The full moon on October 8 rises around sunset for its eclipse, and sets around sunrise. The next full moon is November 6.

The last quarter moon is October 15 or 16 (depending on your time zone). For the week around the last quarter moon it is visible in the early morning sky.

The day of the new moon, October 23 or 24 (again, the time zone thing), you won’t see the Moon at all, but a day before or after you might see a tiny sliver of a crescent Moon as the Sun rises or sets, and a few days outside of that the Moon will be up all day.

The first quarter moon, October 31, is ideal for late afternoon and early evening observation.

Well! Thanks for tuning in: I hope I gave you some things for which to keep your eyes peeled.

For those of you who haven’t listened before I’m here as a foil for Ralph and Paul with Awesome Astronomy and their monthly 365 Days of Astronomy podcast about what’s up in the skies over the Northern Hemisphere. I’ll be basing this podcast around 33-35°S, so it should be good anywhere from about 25°S to 45° or 50°S. This will include major cities in Australia, New Zealand, and southern Africa, as well as the parts of South America south of Paraguay. Those of you living nearer the equator will have to combine both podcasts to figure out what’s most visible in your sky.

I’ll add some of my favorite planning links to the end of the transcript for you as usual. If you have suggestions, things that you’d like me to add to the “What’s up tonight, Southern Skies Edition,” please leave them in the comments!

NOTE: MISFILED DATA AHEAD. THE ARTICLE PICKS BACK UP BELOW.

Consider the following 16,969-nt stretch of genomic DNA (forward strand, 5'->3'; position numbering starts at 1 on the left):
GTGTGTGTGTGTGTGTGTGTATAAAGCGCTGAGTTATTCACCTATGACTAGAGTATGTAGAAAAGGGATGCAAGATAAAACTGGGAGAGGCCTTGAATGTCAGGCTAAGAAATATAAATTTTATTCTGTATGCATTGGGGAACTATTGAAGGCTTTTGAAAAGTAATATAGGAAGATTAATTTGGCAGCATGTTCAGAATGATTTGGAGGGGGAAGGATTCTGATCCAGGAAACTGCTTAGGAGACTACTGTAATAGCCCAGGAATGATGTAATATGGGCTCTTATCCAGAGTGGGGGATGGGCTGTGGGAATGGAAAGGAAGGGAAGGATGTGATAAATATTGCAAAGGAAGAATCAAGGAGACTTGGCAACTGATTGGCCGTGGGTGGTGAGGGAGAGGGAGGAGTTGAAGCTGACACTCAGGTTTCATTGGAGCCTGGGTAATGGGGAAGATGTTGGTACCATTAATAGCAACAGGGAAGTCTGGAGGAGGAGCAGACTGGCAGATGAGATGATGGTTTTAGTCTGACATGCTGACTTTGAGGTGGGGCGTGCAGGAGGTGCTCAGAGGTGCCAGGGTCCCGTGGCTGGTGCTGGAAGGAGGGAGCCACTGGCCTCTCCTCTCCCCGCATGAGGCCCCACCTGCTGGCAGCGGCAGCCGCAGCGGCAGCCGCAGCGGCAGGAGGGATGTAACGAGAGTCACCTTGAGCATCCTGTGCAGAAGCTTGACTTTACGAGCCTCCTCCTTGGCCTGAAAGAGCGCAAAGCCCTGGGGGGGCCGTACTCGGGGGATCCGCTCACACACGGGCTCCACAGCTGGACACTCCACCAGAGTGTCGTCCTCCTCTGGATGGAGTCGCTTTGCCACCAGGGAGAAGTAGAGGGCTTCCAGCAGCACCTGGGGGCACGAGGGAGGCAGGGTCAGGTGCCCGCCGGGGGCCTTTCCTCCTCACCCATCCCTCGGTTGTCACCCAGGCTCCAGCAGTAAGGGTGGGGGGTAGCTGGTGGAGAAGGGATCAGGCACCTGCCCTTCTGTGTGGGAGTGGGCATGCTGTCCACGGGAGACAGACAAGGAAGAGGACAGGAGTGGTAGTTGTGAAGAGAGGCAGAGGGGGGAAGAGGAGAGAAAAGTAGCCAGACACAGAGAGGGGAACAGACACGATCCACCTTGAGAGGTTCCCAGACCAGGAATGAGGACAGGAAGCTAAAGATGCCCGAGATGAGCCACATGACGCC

Once again, I’m Alice Enevoldsen. You can find me online as AlicesAstroInfo on Twitter, Facebook, and www.alicesastroinfo.com.
Bye! See you later!

Useful Links:

Heavens-Above Starcharts for anywhere, anytime, no installation required

Stellarium Free planetarium-style program for your computer or tablet

7Timer – Clear sky charts (will it be clear enough for stargazing?). Input your location, then click on “ASTRO” in the pop-up.

End of podcast:

365 Days of Astronomy
The 365 Days of Astronomy Podcast is produced by Astrosphere New Media. Audio post-production by Richard Drumm. Bandwidth donated by libsyn.com and wizzard media. You may reproduce and distribute this audio for non-commercial purposes. Please consider supporting the podcast with a few dollars (or Euros!). Visit us on the web at 365DaysOfAstronomy.org or email us at info@365DaysOfAstronomy.org. In the new year the 365 Days of Astronomy project will be something different than before….Until then…goodbye

About Alice Enevoldsen